Improving a person's economic situation reduces their risks of anxiety and depression, and addressing these common mental illnesses reaps economic benefits by increasing employment and an individual's earnings, according to a new review of research.
In a paper published in the December 11 issue of Science, Matthew Ridley, a researcher at the Massachusetts Institute of Technology, and colleagues examine the accumulating evidence from a wide range of interdisciplinary studies that demonstrate a causal relationship between poverty and mental health.
Understanding the links between poverty and mental health matters can help policymakers design more effective policies to both improve mental health and reduce poverty, said Ridley and the authors — an especially urgent consideration during COVID-19.
"The ongoing pandemic has severe adverse impacts on both poverty and mental health. COVID-19 has disproportionality affected the poor and may have lasting impacts on their economic and mental well-being," said Ridley.
In the absence of support, those living in poverty in many places around the world are getting hit with a "triple disaster" — not only are they navigating the risks of COVID-19, but also the compounding effects of poor psychological health and economic suffering caused by the pandemic.
A Causal Link
Depression and anxiety are the most common mental illnesses, afflicting nearly 3% to 4% of the world's population at any given time and significantly contributing to the global burden of disability. While cost-effective mental health treatments are widely available, many governments invest far less in mental health care compared to physical health services — particularly in low- and middle-income countries.
Once thought to be "diseases of affluence," a growing number of studies leveraging natural and controlled economic experiments involving populations worldwide suggest that people who live below the poverty line are often substantially more likely to be affected by anxiety and depression. Similarly, those afflicted with mental illnesses are much more likely to face greater economic challenges due to a related loss of employment and income, leading to poverty.
However, many of these studies also show that interventions or programs designed to improve mental health and economic condition often positively affect those suffering from poverty or mental illness, respectively. According to Ridley, such findings suggest that the two maladies are not just correlated, but causally related.
Ridley and colleagues write that the most compelling causal evidence for the relationship between poverty, depression and anxiety comes from a wide-ranging set of randomized controlled trials.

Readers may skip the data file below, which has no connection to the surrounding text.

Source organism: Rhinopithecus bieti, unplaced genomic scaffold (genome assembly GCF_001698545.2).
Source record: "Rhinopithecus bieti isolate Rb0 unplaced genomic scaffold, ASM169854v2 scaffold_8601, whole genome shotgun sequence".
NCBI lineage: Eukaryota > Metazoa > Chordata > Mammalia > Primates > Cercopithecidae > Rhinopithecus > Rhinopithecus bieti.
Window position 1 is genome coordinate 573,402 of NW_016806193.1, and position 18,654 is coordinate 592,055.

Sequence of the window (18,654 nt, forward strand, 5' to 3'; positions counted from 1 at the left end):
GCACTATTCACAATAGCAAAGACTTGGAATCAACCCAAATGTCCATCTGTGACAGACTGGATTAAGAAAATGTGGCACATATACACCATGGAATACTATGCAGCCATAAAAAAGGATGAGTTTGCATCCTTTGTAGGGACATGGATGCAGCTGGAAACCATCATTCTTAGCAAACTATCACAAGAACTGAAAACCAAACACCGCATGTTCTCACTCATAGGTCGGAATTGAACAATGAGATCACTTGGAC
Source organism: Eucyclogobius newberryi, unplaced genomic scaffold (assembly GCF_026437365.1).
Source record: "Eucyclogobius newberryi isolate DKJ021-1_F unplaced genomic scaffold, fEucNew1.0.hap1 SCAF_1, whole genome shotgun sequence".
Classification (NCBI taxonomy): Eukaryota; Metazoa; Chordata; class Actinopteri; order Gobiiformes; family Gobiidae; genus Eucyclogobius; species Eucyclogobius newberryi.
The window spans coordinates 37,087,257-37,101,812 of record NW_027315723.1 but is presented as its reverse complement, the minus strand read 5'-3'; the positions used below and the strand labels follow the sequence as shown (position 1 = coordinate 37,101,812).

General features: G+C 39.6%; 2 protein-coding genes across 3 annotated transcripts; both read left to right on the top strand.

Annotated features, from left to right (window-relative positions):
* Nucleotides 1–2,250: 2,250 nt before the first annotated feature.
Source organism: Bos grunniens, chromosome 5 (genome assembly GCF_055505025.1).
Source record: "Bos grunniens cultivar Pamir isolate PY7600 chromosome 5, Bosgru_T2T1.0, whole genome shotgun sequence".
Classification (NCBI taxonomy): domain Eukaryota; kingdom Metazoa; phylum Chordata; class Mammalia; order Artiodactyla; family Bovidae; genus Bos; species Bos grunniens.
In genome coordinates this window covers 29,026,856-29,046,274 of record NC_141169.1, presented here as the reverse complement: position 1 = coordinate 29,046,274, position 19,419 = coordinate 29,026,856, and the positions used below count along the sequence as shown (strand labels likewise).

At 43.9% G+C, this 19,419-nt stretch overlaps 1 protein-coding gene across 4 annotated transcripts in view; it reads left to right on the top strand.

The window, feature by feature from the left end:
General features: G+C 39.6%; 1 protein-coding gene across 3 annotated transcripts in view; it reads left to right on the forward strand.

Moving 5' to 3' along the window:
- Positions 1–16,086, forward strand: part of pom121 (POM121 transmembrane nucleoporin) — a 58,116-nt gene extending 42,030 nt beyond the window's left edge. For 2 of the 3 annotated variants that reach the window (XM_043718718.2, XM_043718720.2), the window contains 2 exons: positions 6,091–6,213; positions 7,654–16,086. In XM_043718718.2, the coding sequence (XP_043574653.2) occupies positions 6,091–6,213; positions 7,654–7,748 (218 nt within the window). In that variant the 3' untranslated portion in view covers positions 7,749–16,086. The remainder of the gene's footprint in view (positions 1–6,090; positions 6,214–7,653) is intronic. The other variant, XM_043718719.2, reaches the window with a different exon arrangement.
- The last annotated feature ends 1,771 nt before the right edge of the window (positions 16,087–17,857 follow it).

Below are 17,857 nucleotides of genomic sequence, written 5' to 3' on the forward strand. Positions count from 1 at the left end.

Some, like the notable Oregon health insurance experiment published in 2012, which offered largely free health insurance to low-income recipients, reduced rates of depression by nearly 25% in a span of a few months. Other studies demonstrate the impact of cash transfers and other anti-poverty programs have on mental well-being.
"Across many different countries and settings, studies find that the people who received these transfers report much better mental health months or years later than those who didn't," said Ridley.
On the other hand, studies show that people with depression or anxiety who are randomly selected to receive treatments are more likely to be gainfully employed in the following months.
Despite the strong causal evidence these studies reveal, it is still not clear exactly how mental illness leads to poverty, or why poverty causes mental illness and how the two may reinforce one another.
Ridley and the researchers suggest a number of possibilities, including the worries and uncertainties that come with living in poverty, and the effects of poverty on childhood development, for example. Whatever the case, policies that aim to address poverty or mental illness should tackle both issues as one, they say.
According to Ridley, studies from around the world in the past few months have shown very worrying increases in rates of depression, anxiety and stress related to the ongoing COVID-19 pandemic.
"Of course, it is understandable that health concerns and the personal trauma and social isolation that COVID has brought would worsen mental health. But it's also driven by the economic impacts of pandemic. The data show that lower-wage workers are suffering the most financially from the pandemic in countries like the U.S. and India," said Ridley.
"A massive investment in mental health was already long overdue. It has now become critically urgent," said Ridley.